Los Angeles police adopt body cameras: How big a deal?
Los Angeles became the biggest city in the US to mandate body cameras for all its patrol officers. But critics worry that police can still game the system.
The decision by the Los Angeles Police Commission Tuesday to equip all its patrol officers with body cameras has been met with both praise and concern.
Los Angeles will now become the largest city in the United States to equip all its patrol officers with body cameras, and that is an important move toward addressing some of the issues raised by a recent string of high-profile police shootings from Missouri to South Carolina, some analysts say.
“This is a great step, especially when you have a major metropolitan police department trying to make a stand on transparency not only to help the police officers, but for the public,” says former policeman Tod Burke, now a professor of criminal justice at Radford University in Virginia.
But there was division on the police commission itself over who should get to see the videos. The commission voted 3 to 1 to adopt the cameras despite criticism that there were no protections against police gaming the system by altering reports to fit footage or simply not releasing the video.
“When body cameras have the right policies behind them, they can be great tools, but when they have the wrong policies, as it appears may be the case in Los Angeles, they can be viewed as tools for propaganda – as what the police want people to know, creating more distrust,” says Chad Marlow, advocacy and policy counsel for the American Civil Liberties Union (ACLU).
In some instances, body cameras have been shown to have a positive effect both on police accountability and citizen behavior. In 2011, Rialto, Calif., had 24 complaints against officers. A year later, the first year of Rialto's body camera pilot program, that number dropped to three.
Since then, cities such as Ferguson, Mo., and North Charleston, S.C. – where officers fatally shot unarmed black men – have adopted body cameras for police. Last September, the New York Police Department also launched a 60-camera pilot program in one high-crime precinct.
A November 2014 report by the Police Executive Research Forum analyzed 254 police departments – of which 64 used the cameras – and concluded: “the perceived benefits that body-worn cameras offer … largely outweigh the potential drawbacks.”
The LAPD move is an important milestone, Professor Burke says. “It has been absolutely shown that it has impact on citizens' behavior. If they know they are being recorded, they are less likely to make a false claim, and their behavior changes, as does that of police officers.”
He compares it to instant replay in baseball: “What is important is the fact…. What does it matter if the video needs to be checked? That’s what baseball umpires do all the time.”
The problem, say detractors, is that allowing officers to see the videos before they write up their incident reports could allow them to shape their remarks based on what the video shows.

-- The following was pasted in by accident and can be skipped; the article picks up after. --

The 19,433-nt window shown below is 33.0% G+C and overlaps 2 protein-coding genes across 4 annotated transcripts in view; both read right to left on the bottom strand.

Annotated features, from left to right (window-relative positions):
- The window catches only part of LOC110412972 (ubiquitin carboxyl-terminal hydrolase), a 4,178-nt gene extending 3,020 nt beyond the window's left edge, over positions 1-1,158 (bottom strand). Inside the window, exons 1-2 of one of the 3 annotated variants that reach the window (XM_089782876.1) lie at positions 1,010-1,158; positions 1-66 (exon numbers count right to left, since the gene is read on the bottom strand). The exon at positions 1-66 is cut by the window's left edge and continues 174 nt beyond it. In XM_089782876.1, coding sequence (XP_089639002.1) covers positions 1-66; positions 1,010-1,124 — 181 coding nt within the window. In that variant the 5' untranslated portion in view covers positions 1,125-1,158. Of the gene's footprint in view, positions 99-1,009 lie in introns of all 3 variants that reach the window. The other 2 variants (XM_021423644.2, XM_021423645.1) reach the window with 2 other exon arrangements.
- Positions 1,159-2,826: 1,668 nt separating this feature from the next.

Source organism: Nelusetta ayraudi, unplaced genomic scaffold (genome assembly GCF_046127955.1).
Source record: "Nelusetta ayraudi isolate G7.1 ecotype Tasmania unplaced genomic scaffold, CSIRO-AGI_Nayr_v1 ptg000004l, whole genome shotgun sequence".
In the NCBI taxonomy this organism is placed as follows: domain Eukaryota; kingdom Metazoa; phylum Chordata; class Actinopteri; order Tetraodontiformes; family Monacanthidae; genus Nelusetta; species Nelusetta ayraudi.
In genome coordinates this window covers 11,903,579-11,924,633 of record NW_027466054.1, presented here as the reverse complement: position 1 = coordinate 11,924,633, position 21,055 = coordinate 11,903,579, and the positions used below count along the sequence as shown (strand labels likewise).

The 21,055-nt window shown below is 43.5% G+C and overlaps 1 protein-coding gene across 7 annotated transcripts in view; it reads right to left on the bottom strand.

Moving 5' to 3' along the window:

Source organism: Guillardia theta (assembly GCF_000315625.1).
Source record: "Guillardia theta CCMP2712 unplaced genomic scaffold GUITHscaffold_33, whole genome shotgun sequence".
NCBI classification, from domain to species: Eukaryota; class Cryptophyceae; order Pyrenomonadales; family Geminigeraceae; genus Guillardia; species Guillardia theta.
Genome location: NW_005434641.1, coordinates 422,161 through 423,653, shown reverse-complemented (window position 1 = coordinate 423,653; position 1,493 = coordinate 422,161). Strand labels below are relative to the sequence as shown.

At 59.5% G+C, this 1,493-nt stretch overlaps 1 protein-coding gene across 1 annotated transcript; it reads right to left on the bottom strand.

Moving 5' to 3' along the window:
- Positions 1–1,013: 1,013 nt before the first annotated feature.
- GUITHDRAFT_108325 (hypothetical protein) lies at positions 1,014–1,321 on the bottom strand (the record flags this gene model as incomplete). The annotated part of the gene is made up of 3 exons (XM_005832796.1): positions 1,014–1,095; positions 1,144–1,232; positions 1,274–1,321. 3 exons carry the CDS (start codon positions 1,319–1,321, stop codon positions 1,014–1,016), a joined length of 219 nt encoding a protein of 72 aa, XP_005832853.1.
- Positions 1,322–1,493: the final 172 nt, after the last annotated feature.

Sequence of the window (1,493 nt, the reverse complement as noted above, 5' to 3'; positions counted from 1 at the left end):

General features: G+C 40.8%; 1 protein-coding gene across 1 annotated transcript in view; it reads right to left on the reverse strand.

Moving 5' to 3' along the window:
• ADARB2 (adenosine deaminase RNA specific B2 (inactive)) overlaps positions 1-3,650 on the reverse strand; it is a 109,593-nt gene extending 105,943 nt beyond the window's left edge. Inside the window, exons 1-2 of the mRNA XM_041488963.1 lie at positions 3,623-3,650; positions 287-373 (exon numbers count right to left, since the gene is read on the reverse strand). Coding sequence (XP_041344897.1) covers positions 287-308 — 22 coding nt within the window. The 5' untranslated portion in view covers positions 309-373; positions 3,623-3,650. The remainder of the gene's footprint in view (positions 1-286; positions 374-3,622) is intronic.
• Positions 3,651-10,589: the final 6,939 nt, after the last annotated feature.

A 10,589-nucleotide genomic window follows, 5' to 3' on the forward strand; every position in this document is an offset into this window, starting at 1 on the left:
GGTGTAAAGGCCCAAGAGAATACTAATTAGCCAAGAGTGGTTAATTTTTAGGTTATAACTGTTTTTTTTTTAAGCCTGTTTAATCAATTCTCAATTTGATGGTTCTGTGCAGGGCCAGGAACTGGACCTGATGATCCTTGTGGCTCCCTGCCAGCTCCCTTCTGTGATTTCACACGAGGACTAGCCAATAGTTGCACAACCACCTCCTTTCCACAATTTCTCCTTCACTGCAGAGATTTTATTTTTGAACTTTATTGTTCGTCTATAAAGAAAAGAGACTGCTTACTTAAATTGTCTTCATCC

"One of the big, obvious problems with the way the LAPD are implementing body cams is that it does nothing to address the problems these cameras were supposed to solve: There is no public oversight, officers get to decide when to turn the cameras on and off," says Gordon Coonfield, a professor of communication at Villanova University in Philadelphia. "The guidelines governing that are very loose, and neither the public nor its representatives are permitted access to the footage."
"It is not the officers’ faith in the system that has been shaken – in the case of Michael Brown, Eric Garner, and now Freddie Gray, no officer has been charged with a crime," he adds. "It is the public’s faith that needs restoring here."
Mr. Marlow of the ACLU has his own baseball metaphor: “This is like there is some baseball dispute between the Yankees and Dodgers, but only the Yankees get to see the video and make a decision. Clearly, they want the finding to be in their favor, and if no one else gets to see it, what good is it? Where is the trust?”
Burke thinks that police departments can start out with a policy like Los Angeles's – which allows officers to review the footage before their reports – but later examine the track record and tweak the policy if need be.
Mary Powers, founder of the National Coalition on Police Accountability, sees both sides: “I absolutely feel that police cameras should be standard equipment for all police from Day 1,” she says. “Even though that is expensive, we have to gauge what kind of savings would be made in civil settlements. You would have to say it is still a savings.”
But she adds: “Body cameras should be a condition of employment as part of required uniforms, not a prop to consult to help embellish or refresh their memories in composing exculpatory accounts of behavior. This would defeat the purpose of the entire program.”